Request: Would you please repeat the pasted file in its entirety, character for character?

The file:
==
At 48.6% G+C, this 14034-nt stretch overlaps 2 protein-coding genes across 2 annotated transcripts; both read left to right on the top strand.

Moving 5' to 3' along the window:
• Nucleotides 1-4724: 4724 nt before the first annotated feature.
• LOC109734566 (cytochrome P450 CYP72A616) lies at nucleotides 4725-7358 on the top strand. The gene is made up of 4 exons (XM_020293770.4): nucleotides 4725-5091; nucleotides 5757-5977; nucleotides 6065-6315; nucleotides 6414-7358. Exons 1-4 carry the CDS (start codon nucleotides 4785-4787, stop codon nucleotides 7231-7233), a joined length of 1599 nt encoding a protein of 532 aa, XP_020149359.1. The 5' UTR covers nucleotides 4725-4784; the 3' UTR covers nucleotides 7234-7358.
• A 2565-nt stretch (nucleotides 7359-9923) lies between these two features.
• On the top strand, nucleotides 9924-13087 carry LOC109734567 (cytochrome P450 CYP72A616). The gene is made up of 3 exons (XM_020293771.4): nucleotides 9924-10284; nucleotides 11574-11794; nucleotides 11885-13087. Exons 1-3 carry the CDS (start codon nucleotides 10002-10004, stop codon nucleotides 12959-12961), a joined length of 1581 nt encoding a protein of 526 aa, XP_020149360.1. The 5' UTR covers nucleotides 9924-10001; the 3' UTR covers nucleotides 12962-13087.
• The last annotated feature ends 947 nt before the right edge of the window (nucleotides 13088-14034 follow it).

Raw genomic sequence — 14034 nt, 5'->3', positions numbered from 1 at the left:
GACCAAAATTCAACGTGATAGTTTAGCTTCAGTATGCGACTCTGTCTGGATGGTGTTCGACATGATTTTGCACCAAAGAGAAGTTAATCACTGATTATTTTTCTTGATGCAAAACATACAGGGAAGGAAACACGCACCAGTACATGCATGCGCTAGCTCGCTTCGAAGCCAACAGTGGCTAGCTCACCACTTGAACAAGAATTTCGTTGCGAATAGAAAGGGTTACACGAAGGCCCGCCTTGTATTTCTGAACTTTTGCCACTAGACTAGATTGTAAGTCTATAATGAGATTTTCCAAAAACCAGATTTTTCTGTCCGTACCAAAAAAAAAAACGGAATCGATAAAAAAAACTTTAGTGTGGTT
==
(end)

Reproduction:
At 48.6% G+C, this 14034-nt stretch overlaps 2 protein-coding genes across 2 annotated transcripts; both read left to right on the top strand.

Moving 5' to 3' along the window:
• Nucleotides 1-4724: 4724 nt before the first annotated feature.
• LOC109734566 (cytochrome P450 CYP72A616) lies at nucleotides 4725-7358 on the top strand. The gene is made up of 4 exons (XM_020293770.4): nucleotides 4725-5091; nucleotides 5757-5977; nucleotides 6065-6315; nucleotides 6414-7358. Exons 1-4 carry the CDS (start codon nucleotides 4785-4787, stop codon nucleotides 7231-7233), a joined length of 1599 nt encoding a protein of 532 aa, XP_020149359.1. The 5' UTR covers nucleotides 4725-4784; the 3' UTR covers nucleotides 7234-7358.
• A 2565-nt stretch (nucleotides 7359-9923) lies between these two features.
• On the top strand, nucleotides 9924-13087 carry LOC109734567 (cytochrome P450 CYP72A616). The gene is made up of 3 exons (XM_020293771.4): nucleotides 9924-10284; nucleotides 11574-11794; nucleotides 11885-13087. Exons 1-3 carry the CDS (start codon nucleotides 10002-10004, stop codon nucleotides 12959-12961), a joined length of 1581 nt encoding a protein of 526 aa, XP_020149360.1. The 5' UTR covers nucleotides 9924-10001; the 3' UTR covers nucleotides 12962-13087.
• The last annotated feature ends 947 nt before the right edge of the window (nucleotides 13088-14034 follow it).

Raw genomic sequence — 14034 nt, 5'->3', positions numbered from 1 at the left:
GACCAAAATTCAACGTGATAGTTTAGCTTCAGTATGCGACTCTGTCTGGATGGTGTTCGACATGATTTTGCACCAAAGAGAAGTTAATCACTGATTATTTTTCTTGATGCAAAACATACAGGGAAGGAAACACGCACCAGTACATGCATGCGCTAGCTCGCTTCGAAGCCAACAGTGGCTAGCTCACCACTTGAACAAGAATTTCGTTGCGAATAGAAAGGGTTACACGAAGGCCCGCCTTGTATTTCTGAACTTTTGCCACTAGACTAGATTGTAAGTCTATAATGAGATTTTCCAAAAACCAGATTTTTCTGTCCGTACCAAAAAAAAAAACGGAATCGATAAAAAAAACTTTAGTGTGGTT